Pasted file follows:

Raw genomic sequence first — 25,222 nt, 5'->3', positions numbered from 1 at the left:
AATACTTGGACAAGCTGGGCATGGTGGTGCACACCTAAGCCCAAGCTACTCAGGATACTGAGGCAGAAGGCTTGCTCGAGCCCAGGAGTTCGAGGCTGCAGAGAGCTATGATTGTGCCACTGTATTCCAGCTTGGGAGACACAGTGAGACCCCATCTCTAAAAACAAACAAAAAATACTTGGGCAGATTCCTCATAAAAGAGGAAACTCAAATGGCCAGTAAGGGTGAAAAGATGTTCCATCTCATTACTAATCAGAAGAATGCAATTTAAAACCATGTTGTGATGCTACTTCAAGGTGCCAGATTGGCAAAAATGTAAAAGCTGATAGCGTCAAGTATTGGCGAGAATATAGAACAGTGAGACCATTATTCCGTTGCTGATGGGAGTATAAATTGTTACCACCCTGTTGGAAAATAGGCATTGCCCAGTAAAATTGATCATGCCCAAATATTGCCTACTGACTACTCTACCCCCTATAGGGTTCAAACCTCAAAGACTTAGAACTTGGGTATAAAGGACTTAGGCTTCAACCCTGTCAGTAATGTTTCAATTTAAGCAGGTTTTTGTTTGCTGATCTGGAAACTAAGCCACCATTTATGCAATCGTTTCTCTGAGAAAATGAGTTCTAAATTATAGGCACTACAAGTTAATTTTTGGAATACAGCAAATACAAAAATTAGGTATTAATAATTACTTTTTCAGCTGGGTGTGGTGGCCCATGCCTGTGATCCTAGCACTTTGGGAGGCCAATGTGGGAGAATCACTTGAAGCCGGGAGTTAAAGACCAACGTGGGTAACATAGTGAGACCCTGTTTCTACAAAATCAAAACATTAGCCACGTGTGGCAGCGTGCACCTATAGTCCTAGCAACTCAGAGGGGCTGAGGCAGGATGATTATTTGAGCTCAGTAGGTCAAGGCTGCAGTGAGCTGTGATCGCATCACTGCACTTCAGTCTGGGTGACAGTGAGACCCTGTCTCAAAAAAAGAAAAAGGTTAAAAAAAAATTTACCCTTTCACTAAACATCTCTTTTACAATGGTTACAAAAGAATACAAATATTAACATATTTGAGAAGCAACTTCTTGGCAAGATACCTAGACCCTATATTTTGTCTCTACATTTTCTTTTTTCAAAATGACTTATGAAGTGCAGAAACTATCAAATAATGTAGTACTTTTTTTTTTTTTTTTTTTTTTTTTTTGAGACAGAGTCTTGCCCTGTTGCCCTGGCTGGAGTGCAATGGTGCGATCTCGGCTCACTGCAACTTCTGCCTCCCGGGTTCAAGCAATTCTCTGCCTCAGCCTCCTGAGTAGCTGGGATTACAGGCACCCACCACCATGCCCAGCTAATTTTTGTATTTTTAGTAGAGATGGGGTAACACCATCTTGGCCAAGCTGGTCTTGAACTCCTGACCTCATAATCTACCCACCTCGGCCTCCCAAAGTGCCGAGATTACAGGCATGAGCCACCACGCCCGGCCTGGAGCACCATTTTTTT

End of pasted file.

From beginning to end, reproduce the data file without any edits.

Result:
Raw genomic sequence first — 25,222 nt, 5'->3', positions numbered from 1 at the left:
AATACTTGGACAAGCTGGGCATGGTGGTGCACACCTAAGCCCAAGCTACTCAGGATACTGAGGCAGAAGGCTTGCTCGAGCCCAGGAGTTCGAGGCTGCAGAGAGCTATGATTGTGCCACTGTATTCCAGCTTGGGAGACACAGTGAGACCCCATCTCTAAAAACAAACAAAAAATACTTGGGCAGATTCCTCATAAAAGAGGAAACTCAAATGGCCAGTAAGGGTGAAAAGATGTTCCATCTCATTACTAATCAGAAGAATGCAATTTAAAACCATGTTGTGATGCTACTTCAAGGTGCCAGATTGGCAAAAATGTAAAAGCTGATAGCGTCAAGTATTGGCGAGAATATAGAACAGTGAGACCATTATTCCGTTGCTGATGGGAGTATAAATTGTTACCACCCTGTTGGAAAATAGGCATTGCCCAGTAAAATTGATCATGCCCAAATATTGCCTACTGACTACTCTACCCCCTATAGGGTTCAAACCTCAAAGACTTAGAACTTGGGTATAAAGGACTTAGGCTTCAACCCTGTCAGTAATGTTTCAATTTAAGCAGGTTTTTGTTTGCTGATCTGGAAACTAAGCCACCATTTATGCAATCGTTTCTCTGAGAAAATGAGTTCTAAATTATAGGCACTACAAGTTAATTTTTGGAATACAGCAAATACAAAAATTAGGTATTAATAATTACTTTTTCAGCTGGGTGTGGTGGCCCATGCCTGTGATCCTAGCACTTTGGGAGGCCAATGTGGGAGAATCACTTGAAGCCGGGAGTTAAAGACCAACGTGGGTAACATAGTGAGACCCTGTTTCTACAAAATCAAAACATTAGCCACGTGTGGCAGCGTGCACCTATAGTCCTAGCAACTCAGAGGGGCTGAGGCAGGATGATTATTTGAGCTCAGTAGGTCAAGGCTGCAGTGAGCTGTGATCGCATCACTGCACTTCAGTCTGGGTGACAGTGAGACCCTGTCTCAAAAAAAGAAAAAGGTTAAAAAAAAATTTACCCTTTCACTAAACATCTCTTTTACAATGGTTACAAAAGAATACAAATATTAACATATTTGAGAAGCAACTTCTTGGCAAGATACCTAGACCCTATATTTTGTCTCTACATTTTCTTTTTTCAAAATGACTTATGAAGTGCAGAAACTATCAAATAATGTAGTACTTTTTTTTTTTTTTTTTTTTTTTTTTTGAGACAGAGTCTTGCCCTGTTGCCCTGGCTGGAGTGCAATGGTGCGATCTCGGCTCACTGCAACTTCTGCCTCCCGGGTTCAAGCAATTCTCTGCCTCAGCCTCCTGAGTAGCTGGGATTACAGGCACCCACCACCATGCCCAGCTAATTTTTGTATTTTTAGTAGAGATGGGGTAACACCATCTTGGCCAAGCTGGTCTTGAACTCCTGACCTCATAATCTACCCACCTCGGCCTCCCAAAGTGCCGAGATTACAGGCATGAGCCACCACGCCCGGCCTGGAGCACCATTTTTTT